Earth Day Inspires Active Participation in GLOBE Communities Worldwide


On 22 April 2008, GLOBE students, teachers and community members around the world celebrated Earth Day. The first Earth Day was celebrated on 22 April 1970. Now, almost thirty years later, more than 500 million people living in 175 countries observe this day dedicated to galvanizing efforts to mobilize people, governments, and corporations to take responsibility for a clean and healthy environment. Many GLOBE students and teachers celebrated Earth Day by responding to the request of the GLOBE Program Office (GPO) to submit video clips and Powerpoint presentations about their local environments. Mini-documentaries from GLOBE students in Cameroon, Croatia, Germany, Uganda and the United States can be viewed on the GLOBE Earth Day Web page.

Earth Day holds special significance for GLOBE because GLOBE began operations on Earth Day 1995. In effect, Earth Day is GLOBE's birthday! In addition to the mini-documentaries sent to the GPO, several schools sent written reports about how they observed Earth Day 2008. Here are some of their stories.

During Earth Week celebrations in Lebanon, from 20 -- 25 April, students at the American Community School in Beirut met with local agriculture producers. Souk El Tayeb, a local cooperative composed of local organic producers and women who use their organic products to make traditional Lebanese food, went to the school to promote traditional Lebanese culture and to educate students about ways they can connect with their heritage and their environment through healthy food and living. After this, the students planted native trees at a local university. The students have been inspired to start a public awareness campaign on the importance of supporting local organic agriculture. In accordance with this campaign, the school has initiated a program to collaborate with local elementary and middle and high school schools to compost organic wastes that can be used to fertilize local produce.

In Bahrain, the U.S. Embassy sponsored an Earth Day Contest where primary, secondary and intermediate GLOBE students were encouraged to submit science projects. Each age group was given a different theme and encouraged to use various mediums to depict their local environments. Students between the ages of 9 and 18 had the option of doing an artistic project with the theme: "Describe the environmental changes in the inhabitant attitudes." Students between the ages of 15 and 18 submitted films, incorporating themes such as global warming, life in the sea, local plants, or local birds. A playwriting contest was held to demonstrate a third theme: "Our environment between the past and the future" for students between the ages of 13 and 18. In addition, 40 students of all ages participated in the event by creating paintings that represented the nature and culture of Bahrain. This was a great opportunity for students to come together and celebrate their environment through art and science.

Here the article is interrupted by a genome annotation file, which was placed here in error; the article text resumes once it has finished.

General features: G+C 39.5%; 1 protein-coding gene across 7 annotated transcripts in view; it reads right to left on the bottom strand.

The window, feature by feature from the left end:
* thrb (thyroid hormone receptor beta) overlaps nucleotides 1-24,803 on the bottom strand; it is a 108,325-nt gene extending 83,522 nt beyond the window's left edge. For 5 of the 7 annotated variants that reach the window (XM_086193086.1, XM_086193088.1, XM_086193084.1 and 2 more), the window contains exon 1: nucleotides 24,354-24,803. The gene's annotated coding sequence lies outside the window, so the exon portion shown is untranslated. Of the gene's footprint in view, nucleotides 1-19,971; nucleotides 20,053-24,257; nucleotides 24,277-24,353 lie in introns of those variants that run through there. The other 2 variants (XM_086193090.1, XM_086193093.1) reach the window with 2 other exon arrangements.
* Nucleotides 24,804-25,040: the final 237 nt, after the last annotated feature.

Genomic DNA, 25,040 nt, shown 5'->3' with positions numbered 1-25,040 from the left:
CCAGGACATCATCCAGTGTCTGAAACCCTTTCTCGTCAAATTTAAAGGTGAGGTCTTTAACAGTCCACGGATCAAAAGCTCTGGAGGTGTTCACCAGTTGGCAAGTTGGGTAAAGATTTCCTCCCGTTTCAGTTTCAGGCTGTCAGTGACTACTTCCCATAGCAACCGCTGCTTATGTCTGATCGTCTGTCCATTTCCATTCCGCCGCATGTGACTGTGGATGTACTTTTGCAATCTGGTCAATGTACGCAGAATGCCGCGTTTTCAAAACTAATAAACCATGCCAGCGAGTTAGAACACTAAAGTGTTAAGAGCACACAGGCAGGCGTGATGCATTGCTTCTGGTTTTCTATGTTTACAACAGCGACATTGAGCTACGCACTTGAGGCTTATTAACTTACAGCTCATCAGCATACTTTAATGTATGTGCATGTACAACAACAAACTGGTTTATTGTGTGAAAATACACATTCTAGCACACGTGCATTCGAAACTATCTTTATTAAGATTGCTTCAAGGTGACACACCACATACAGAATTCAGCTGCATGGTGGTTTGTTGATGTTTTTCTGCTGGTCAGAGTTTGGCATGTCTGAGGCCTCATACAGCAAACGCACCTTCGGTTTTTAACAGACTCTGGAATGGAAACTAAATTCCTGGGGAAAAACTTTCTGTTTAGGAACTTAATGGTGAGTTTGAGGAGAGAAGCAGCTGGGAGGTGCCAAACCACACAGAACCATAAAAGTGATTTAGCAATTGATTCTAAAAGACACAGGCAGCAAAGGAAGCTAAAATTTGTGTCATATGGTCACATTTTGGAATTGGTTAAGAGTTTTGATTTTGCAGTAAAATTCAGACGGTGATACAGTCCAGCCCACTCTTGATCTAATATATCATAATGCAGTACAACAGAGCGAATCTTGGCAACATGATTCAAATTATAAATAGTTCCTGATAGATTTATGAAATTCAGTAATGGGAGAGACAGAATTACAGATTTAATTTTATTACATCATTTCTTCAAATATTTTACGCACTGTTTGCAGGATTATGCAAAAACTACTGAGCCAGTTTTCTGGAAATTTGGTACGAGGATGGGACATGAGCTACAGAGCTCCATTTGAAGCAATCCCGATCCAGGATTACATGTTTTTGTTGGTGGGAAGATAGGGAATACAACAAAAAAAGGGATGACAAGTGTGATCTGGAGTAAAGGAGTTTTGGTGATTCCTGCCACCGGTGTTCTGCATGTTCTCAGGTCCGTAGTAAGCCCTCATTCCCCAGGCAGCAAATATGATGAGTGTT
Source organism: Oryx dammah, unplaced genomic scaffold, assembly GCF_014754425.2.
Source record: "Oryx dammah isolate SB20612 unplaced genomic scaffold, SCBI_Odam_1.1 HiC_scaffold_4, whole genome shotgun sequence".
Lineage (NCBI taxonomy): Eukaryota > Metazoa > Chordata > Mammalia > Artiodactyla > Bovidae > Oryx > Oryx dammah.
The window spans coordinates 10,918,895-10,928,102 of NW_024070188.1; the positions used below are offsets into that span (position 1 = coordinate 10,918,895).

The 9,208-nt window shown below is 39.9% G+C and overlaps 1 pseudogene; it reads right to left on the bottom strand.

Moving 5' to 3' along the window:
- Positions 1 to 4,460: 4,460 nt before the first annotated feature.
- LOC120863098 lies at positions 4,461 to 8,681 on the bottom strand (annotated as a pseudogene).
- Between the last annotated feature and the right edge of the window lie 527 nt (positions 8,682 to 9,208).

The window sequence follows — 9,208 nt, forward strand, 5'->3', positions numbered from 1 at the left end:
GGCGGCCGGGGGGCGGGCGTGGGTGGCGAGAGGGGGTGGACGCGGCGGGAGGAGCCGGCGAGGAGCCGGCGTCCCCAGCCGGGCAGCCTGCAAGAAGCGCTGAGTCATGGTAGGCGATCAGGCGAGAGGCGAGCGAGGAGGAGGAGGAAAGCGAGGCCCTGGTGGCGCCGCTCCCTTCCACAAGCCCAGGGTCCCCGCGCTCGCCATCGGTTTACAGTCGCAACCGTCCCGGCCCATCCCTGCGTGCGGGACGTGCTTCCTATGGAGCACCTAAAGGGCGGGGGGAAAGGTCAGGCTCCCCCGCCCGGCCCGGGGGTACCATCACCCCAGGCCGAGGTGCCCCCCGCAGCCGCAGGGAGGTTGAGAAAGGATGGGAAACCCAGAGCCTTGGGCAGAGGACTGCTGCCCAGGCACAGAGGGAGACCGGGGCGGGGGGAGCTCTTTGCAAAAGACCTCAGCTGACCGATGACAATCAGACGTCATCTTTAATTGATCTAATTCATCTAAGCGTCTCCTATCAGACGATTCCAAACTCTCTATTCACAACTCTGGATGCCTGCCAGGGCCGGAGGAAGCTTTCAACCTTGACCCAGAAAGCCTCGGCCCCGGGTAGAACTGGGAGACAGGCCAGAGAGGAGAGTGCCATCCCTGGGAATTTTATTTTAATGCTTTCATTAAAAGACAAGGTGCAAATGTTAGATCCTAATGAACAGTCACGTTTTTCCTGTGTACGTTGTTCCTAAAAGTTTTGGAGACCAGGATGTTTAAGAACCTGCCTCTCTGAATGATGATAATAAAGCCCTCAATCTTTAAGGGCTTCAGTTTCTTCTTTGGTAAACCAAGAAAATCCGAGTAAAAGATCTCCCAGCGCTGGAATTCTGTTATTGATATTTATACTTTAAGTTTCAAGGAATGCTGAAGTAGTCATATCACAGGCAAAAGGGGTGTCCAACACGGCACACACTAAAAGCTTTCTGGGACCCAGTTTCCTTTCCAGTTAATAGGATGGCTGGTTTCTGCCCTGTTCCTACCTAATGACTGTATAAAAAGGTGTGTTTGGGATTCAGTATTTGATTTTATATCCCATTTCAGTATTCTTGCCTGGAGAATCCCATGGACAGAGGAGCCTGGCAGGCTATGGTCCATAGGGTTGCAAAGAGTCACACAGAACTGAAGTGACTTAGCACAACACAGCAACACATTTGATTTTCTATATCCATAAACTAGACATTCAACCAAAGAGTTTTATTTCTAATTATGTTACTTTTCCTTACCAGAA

In Bangladesh, three GLOBE schools reported on their Earth Day activities. British American Technology and Management Institute celebrated Earth Day jointly with Merer Nigar Academy and College in Tongi, Dhaka. About 30 students of Yusuf M. T High School in Comilla, Bangladesh, also participated in Earth Day activities. They celebrated the day focusing on tree planting and awareness building among the students and community people through an Earth Day rally and discussion of environmental issues.

In Finland, GLOBE Teacher Timo Peuraniemi and his students at the Lintumetsä School in Espoo spent the day cleaning the forest near the school. Afterwards, they returned to the classroom to make posters about Earth Day and to write an article about Earth Day for Finnish Wikipedia. One of the students commented, "After the school day I told my parents about Earth Day. They had never heard of it. From now on, we are going to celebrate it every year."

In Niger, schools celebrated "World Meteorological Day" on 23 March. GLOBE teachers collaborated with "Niger's Direction Nationale de la Meteo" to take 70 students from six local schools to the national weather station at the airport. There, the students learned and observed how scientists take national temperature and rainfall measurements, create weather- front maps, and launch weather balloons. Students also gave presentations, sharing with each other how their schools participate in GLOBE. At the end of the day, the students had the opportunity to watch meteorologists at the local television station record the evening weather report.

The GLOBE Program Office would like to thank all teachers and students who responded to our request for information about how Earth Day was celebrated in your communities. The GPO would also like to commend everyone who celebrated Earth Day and demonstrated active participation in local community efforts to celebrate and protect the Earth!

2 June 2008




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